Edward Arnold Chapman
|Birthplace:||Harrogate, North Yorkshire, England, United Kingdom|
|Death:||Died in Brighton, The City of Brighton and Hove, England, United Kingdom|
|Managed by:||Michael Lawrence Rhodes|
Historical records matching Edward Arnold Chapman
About Edward Arnold Chapman
<The Times, August 10, 1977>
MR EDWARD CHAPMAN
A character actor of stage and screen
Mr Edward Chapman, the actor, died yesterday at the age of 75. Especially redoubtable in the kind of character parts exemplified by Jess Oakroyd, the Bruddersford joiner, in "The Good Companions" - his most durable success - Edward Chapman was a staunch Yorkshireman, seldom off the London stage during the late 1920s and the 1930s. Physically commanding, he had a sharp comic instinct and an invaluable gift of timing to accompany it.
Born in Harrogate in 1901, and originally a bank clerk, he went on the stage when 22. After going into the London production of "The Farmer's Wife" during its second year, he became one of Barry Jackson's discoveries at Birmingham Repertory Theatre. In two and a half years there he had such parts as Mossop in "Hobson's Choice", a play he would get to know well; the dubiously endearing Uncle Dick in "Yellow Sands", a character that remained among his favourites; and the philanderer in "Dear Brutus", an occasion when the young Peggy Ashcroft came up in her first professional part as Margaret.
Chapman was in Barry Jackson's London season at the Court in 1927. After work elsewhere (in Frank Vosper's "The Combined Maze", for example) he returned to the Court (1928) as Grumio in a farcial racket of a modern -dress "The Taming of the Shrew". At His Majesty's (1931) he dominated the stage version of "The Good Companions" as Jess Oakroyd, thrusting the world of the concert party; he was, lovably, the minor prophet in Bridie's "Jonah and the Whale" (1932), and among much other casting her appeared in the Globe revival of "Candida" (1937), and then for five months at the Old Vic (1938-39), in a run of Shakespeare (Bottom and Sly), Goldsmith (Hardcastle in "She Stoops to Conquer"), and Ibsen (an elderly observer Peter in "An Enemy of the People").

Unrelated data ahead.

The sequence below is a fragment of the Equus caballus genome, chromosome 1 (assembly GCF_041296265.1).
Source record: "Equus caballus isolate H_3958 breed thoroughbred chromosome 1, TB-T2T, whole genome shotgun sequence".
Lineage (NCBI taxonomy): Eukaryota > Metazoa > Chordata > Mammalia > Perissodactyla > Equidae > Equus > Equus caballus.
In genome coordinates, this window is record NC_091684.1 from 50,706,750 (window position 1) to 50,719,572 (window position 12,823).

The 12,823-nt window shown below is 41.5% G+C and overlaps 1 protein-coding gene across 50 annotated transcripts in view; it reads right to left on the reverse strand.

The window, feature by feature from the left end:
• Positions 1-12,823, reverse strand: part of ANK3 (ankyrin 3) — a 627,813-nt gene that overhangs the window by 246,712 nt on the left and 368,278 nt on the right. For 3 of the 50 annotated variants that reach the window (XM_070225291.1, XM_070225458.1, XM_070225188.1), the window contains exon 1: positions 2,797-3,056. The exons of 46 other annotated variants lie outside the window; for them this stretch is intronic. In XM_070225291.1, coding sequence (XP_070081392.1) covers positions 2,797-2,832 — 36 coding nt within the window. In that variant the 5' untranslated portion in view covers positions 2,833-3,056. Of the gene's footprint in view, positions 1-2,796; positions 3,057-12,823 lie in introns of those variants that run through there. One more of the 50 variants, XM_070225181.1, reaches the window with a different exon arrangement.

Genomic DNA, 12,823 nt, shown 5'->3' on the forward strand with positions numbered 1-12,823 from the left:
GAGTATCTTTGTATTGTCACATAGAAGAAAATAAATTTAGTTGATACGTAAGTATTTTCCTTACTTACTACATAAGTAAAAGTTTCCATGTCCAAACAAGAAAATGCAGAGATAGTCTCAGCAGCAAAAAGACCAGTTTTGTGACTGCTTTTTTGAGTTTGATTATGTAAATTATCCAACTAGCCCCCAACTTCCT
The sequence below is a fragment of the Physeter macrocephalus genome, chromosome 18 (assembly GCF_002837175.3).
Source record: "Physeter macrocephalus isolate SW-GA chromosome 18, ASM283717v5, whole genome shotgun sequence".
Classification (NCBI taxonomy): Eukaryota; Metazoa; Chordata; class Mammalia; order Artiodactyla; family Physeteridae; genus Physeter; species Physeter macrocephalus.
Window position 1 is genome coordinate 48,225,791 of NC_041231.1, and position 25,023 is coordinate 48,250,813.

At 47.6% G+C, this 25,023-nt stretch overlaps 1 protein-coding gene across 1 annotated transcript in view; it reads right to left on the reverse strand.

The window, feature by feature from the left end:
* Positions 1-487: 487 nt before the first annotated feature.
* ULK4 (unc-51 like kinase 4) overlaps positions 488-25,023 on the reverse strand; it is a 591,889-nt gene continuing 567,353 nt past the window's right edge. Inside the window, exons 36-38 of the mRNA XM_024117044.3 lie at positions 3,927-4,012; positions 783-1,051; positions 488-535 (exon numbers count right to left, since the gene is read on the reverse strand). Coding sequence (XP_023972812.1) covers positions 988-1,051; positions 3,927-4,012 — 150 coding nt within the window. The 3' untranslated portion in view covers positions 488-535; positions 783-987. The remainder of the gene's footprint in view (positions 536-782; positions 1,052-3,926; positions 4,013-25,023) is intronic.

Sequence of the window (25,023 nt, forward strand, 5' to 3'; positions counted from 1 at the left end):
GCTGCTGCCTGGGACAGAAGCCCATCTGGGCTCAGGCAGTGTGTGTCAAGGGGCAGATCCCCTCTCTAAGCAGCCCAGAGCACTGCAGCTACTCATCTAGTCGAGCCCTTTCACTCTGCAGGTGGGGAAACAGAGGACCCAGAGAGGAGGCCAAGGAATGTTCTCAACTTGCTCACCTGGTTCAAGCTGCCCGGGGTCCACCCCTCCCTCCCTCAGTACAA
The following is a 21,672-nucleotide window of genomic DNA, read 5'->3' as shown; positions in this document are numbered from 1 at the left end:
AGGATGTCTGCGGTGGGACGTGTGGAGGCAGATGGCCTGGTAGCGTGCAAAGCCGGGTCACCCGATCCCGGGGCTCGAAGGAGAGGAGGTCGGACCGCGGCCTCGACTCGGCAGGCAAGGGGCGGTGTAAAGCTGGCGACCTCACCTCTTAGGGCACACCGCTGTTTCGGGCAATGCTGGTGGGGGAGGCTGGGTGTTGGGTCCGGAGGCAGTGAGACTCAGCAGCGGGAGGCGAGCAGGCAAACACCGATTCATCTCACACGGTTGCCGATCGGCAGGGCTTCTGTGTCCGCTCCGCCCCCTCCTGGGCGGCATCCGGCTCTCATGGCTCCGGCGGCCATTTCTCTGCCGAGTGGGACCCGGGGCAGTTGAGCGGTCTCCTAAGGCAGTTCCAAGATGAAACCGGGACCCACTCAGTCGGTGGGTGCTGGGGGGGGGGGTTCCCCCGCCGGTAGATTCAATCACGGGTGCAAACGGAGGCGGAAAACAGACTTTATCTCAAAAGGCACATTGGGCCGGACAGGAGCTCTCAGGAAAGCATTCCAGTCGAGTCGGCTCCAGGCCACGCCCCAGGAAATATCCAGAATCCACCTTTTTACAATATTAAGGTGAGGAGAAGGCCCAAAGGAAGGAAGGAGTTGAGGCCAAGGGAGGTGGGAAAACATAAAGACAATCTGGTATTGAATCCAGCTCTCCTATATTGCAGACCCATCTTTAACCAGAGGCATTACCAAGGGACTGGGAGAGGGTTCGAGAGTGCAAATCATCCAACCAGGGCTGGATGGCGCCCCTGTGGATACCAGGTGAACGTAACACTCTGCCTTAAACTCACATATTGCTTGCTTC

He spent most of the war with the RAF. Later, he never recovered his position in the London theatre; his main parts were in "Breach of Marriage" (1949) and Kroll in a Rosmersholm revival (1950). In the early 1960s he was a guest player with the Harrogate repertory company; he played Hobson ("Hobson's Choice") at Windsor, and toured in the part towards the end of the decade. Richly and momentarily, he was back in Birmingham (1966), as Brecht's Galileo at the Repertory.
From 1929 Chapman had a steady career in films to which, again, he brought in Northern sturdiness in roles such as Yorkshire aldermen, amiable villains and smaller parts. His films included "Rembrandt" (1937); "They Flew Alone" (1942); "The Square Peg" (1958); "School for Scandal" (1960); and "Oscar Wilde" (1960) in which he played The Marquess of Queensberry.
His relative decline in the theatre was happily compensated for by a resurgence, in television. He became a household name for his Joe Champion, in "Champion House", a serial about a family textile firm, and he played Callan in "The Onedin Line". Chapman was twice married, first to Constance Willis Spark, and then to Prudence Nesbitt.